Petaluma resident Anastasia Schuster recently found her family's life turned upside down when her 14-year-old son was diagnosed with type 1 diabetes. The diagnosis only came after a heart-pounding trip to Oakland Children's Hospital to treat a life-threatening condition brought on by the disease going undiagnosed.

"I found out the hard way," she said, explaining that in retrospect, her son was showing warning signs of diabetes — extreme thirst, rapid weight loss, frequent urination, and extreme hunger — but that with no knowledge of diabetes, it was easy to attribute the symptoms to teenage growing pains. Schuster now wants to spread as much information about diabetes as possible, saying, "I keep thinking, what if there are other (undiagnosed) kids out there?"

Type 1 diabetes, which affects about 3 million Americans, is a chronic, potentially life-threatening condition where a person's immune system attacks insulin-making cells in the pancreas. Insulin is needed to deliver sugar to the body, and without it, serious medical problems arise. Children are born with a genetic predisposition to get the disease, which is triggered by unknown causes. There's no cure for the condition and once diagnosed, a patient is permanently dependent on insulin injections in order to regulate blood sugar. Type 1 diabetes is often confused with the far more common type 2 diabetes, for which one of the primary risk factors is being overweight or obese. Unlike type 1 diabetes, type 2 can often be managed by diet and exercise. It is considered a nationwide epidemic, with the number of youth being diagnosed on the rise.

In contrast, many think of Type 1 diabetes as a very rare disease. However, occurrences of this condition also appear to be on the rise in young children. A recent study by the University of Philadelphia showed that the number of children under age 5 with type 1 diabetes had increased by 70 percent between 1985 and 2004 — with no clear cause determined.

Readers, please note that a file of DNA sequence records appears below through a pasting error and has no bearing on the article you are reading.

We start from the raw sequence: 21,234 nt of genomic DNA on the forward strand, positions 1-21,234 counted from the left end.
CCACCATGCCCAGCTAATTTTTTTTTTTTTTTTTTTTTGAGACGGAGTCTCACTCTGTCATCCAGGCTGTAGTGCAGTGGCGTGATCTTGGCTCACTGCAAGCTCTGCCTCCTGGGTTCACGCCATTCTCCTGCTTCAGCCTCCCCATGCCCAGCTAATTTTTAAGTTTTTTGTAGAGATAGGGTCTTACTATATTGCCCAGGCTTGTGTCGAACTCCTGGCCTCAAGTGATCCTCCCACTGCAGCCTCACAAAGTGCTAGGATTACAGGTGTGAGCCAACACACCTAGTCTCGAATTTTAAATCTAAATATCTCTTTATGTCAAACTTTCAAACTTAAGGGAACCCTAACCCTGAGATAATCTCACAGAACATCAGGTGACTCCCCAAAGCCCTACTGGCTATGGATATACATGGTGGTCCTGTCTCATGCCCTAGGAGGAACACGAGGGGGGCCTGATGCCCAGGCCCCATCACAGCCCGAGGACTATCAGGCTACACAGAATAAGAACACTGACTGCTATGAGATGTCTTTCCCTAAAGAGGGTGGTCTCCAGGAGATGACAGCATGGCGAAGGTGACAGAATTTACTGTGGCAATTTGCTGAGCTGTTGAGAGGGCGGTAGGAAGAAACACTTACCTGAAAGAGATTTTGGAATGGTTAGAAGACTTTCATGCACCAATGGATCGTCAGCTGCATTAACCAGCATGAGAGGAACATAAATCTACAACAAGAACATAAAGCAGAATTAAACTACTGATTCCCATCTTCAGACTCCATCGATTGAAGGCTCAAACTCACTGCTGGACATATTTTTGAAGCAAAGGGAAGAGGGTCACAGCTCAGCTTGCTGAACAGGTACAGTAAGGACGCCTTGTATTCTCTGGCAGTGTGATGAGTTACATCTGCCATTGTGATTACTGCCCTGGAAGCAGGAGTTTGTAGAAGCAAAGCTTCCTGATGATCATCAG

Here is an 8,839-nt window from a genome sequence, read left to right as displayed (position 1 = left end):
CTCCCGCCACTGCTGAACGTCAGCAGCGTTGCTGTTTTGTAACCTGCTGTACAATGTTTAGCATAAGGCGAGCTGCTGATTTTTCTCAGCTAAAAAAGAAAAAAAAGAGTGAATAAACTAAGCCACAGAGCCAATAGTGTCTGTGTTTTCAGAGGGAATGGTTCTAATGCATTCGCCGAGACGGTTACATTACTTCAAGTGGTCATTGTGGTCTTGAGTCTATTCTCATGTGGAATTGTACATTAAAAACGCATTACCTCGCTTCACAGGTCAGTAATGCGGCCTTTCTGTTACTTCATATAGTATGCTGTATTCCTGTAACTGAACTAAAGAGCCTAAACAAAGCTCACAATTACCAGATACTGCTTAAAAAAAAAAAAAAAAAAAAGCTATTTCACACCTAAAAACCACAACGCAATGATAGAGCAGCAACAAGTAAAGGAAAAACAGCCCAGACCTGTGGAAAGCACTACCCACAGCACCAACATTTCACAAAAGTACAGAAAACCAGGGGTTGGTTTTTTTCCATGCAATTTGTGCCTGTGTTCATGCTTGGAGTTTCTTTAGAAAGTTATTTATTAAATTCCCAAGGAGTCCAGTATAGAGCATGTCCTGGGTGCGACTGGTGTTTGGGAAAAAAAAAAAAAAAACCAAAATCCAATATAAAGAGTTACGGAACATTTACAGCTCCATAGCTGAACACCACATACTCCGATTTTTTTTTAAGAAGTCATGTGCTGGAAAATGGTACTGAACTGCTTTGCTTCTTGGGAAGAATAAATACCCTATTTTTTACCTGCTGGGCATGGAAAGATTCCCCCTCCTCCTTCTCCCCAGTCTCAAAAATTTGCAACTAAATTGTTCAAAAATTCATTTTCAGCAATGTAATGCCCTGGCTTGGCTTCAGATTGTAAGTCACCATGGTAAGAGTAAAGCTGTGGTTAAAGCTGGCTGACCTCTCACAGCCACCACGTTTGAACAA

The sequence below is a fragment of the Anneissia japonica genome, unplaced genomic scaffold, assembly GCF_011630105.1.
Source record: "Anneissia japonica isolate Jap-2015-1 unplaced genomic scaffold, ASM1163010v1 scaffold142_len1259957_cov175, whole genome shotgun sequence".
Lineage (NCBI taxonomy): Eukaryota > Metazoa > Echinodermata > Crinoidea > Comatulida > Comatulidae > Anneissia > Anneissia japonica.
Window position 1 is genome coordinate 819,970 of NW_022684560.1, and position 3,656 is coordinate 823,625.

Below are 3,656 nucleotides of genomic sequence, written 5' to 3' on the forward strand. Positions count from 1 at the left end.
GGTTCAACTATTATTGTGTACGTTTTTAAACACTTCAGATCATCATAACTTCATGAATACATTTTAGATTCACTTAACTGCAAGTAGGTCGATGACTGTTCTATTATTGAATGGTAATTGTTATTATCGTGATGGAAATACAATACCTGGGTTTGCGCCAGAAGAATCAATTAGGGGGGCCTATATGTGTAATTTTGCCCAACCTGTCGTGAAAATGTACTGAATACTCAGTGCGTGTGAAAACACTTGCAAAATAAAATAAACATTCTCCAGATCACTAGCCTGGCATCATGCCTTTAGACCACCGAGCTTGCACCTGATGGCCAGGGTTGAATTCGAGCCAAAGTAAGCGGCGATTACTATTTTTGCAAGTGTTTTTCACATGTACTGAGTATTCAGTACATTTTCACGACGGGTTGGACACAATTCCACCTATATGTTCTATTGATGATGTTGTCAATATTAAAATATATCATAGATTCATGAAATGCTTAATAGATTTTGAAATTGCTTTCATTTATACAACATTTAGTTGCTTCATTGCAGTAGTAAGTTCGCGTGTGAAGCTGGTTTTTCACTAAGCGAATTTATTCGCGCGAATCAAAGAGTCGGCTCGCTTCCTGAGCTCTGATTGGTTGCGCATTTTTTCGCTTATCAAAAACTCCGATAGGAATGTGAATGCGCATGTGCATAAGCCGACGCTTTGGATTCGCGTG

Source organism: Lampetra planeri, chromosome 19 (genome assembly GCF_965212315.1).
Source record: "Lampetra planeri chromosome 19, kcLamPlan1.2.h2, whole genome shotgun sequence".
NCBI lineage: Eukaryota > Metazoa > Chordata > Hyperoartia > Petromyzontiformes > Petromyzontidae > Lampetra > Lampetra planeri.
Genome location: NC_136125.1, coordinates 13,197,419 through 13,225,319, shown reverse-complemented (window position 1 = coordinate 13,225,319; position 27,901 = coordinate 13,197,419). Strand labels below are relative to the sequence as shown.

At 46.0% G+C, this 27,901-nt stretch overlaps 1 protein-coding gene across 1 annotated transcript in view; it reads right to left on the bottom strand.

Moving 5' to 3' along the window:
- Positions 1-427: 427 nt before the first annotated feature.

"It used to be that nobody knew anybody else with diabetes," said Schuster, whose brother-in-law was diagnosed with type 1 diabetes more than 50 years ago. She said at the time, he knew almost no one else who had it.

But once Schuster's son was diagnosed, she quickly found other mothers to turn to for advice. A friend, whose son was diagnosed with type 1 when he was in fourth grade, provided the Schuster family with a diabetic gift basket, complete with a digital scale to measure food. Her son included some of his favorite diabetic-friendly snacks.

She and her son found another resource in Petaluman Erica Burns-Gorman, whose daughter was diagnosed with type 1 diabetes about four years ago when she was 15. As with Schuster's son, Burns-Gorman's daughter was in critical condition by the time doctors figured out what was wrong.

"It was a terrible shock," said Burns-Gorman, adding that there was no family history of the disease. She said that in addition to constantly monitoring food intake, blood sugar levels and insulin, one particular challenge for her daughter has been the negative reaction of some of her friends. "Some people were really cruel, saying it must have been something she did to herself," she said.